‘Paris broken! Paris martyred! But Paris liberated!’

 Near the Opera, German officers taken prisoner at the nearby Kommandantur.  Paris. 25 August 1944. Cartier-Bresson

Near the Opera, German officers taken prisoner at the nearby Kommandantur. Paris. 25 August 1944. Cartier-Bresson

Although the Germans had not yet surrendered the crowds were out early on the streets of Paris in anticipation of the final liberation. Squadron Leader John Pudney was travelling as a liaison officer with the French 2nd Division as they entered the city:

As the sun came through the mist and there was more confidence in the light, more people gathered with more flags. They threw flowers and flags: they threw themselves. They clung to the car: they tried to climb on top.

The FFI youth leapt upon the mudguards. While they screamed the words ‘Royal Air Force’ and sang the ‘Marseillaise’ and ‘Tipperary’, we managed to keep moving, juggernaut fashion. The only time we stopped we had to be dug out by twenty gendarmes.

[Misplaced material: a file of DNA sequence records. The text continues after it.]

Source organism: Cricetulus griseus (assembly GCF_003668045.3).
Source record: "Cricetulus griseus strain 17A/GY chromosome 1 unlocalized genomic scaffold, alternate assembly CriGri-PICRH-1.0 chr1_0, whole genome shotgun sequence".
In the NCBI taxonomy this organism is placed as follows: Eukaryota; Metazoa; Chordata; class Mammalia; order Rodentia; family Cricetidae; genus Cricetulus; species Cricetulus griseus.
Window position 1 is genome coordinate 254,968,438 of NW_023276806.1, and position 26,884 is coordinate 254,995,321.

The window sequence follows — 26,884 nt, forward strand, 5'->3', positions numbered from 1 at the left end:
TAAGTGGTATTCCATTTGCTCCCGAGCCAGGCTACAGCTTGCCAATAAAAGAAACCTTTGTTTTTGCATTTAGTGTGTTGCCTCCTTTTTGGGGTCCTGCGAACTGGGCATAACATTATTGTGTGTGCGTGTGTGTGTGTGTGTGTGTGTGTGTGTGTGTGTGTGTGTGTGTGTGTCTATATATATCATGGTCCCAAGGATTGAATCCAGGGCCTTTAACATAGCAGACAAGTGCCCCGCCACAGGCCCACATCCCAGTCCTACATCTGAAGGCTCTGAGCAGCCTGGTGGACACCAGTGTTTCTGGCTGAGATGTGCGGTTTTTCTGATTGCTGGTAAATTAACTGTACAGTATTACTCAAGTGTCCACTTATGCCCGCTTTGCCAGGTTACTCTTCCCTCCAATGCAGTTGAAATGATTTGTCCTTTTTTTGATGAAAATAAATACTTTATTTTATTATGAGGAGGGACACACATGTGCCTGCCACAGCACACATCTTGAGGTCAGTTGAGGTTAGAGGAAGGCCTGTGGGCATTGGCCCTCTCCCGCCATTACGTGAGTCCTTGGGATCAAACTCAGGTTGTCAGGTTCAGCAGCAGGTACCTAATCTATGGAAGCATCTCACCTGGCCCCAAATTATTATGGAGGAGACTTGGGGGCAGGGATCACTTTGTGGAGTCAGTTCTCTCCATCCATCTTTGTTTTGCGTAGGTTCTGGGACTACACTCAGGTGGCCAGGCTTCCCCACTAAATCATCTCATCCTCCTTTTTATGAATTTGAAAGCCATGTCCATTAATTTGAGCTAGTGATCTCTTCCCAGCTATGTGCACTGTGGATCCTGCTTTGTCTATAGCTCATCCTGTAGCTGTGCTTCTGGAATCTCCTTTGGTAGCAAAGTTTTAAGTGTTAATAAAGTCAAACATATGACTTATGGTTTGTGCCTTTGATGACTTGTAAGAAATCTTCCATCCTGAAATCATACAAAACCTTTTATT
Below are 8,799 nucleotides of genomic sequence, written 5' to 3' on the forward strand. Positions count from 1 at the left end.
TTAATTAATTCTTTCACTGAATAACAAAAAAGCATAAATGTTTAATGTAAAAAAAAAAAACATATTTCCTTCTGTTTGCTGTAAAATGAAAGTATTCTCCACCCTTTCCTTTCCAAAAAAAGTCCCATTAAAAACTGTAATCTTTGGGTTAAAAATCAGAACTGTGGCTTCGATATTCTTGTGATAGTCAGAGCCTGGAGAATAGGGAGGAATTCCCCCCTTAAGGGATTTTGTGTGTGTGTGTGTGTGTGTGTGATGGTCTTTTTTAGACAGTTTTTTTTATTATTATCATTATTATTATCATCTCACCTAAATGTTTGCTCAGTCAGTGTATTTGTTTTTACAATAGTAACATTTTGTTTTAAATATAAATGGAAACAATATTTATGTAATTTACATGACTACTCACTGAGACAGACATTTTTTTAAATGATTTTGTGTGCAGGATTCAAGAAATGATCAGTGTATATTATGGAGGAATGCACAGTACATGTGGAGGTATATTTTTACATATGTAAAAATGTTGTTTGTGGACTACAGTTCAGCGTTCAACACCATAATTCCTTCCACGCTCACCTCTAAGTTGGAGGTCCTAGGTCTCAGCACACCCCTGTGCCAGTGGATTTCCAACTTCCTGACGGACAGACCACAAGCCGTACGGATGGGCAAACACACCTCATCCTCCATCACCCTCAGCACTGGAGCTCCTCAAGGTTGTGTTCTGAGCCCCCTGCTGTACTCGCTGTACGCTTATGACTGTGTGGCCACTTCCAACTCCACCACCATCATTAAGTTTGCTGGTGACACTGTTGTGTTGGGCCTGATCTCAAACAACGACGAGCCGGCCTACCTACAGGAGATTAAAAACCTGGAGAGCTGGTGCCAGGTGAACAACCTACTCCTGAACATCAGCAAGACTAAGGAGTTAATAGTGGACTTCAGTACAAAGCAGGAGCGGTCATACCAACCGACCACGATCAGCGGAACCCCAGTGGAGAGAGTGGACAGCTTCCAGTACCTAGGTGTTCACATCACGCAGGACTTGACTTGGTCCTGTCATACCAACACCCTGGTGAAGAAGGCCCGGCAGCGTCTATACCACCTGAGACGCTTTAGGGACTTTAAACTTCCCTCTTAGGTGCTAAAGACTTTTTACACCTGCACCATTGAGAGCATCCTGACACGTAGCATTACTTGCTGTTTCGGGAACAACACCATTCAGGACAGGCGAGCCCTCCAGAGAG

Suddenly I recognised boulevard Montparnasse over the heads of the crowd. We were at Gare Montparnasse! Gunfire, cheers, whistles, shots, tears, kisses, champagne, poured in at the driving window, through the roof.

‘We have waited so long… Thank you for coming… RAF, RAF, RAF… I am English… My brother went to join the Royal Air Force… Kiss me, please… You must drink this: I kept it for the first Englishman I met …’

That pillow fight of goodwill begins my Paris memory?

So many more people were to describe the hugely emotional scenes that followed, as hundreds of thousands of Parisians thronged onto the streets even as further tank battles took place in the heart of the city. The last die hard Germans snipers would not give up for at least another couple of days.

The German commander von Choltitz finally surrendered to the French 2nd Division later that day, preferring them to the the irregular forces of the French Forces of the Interior.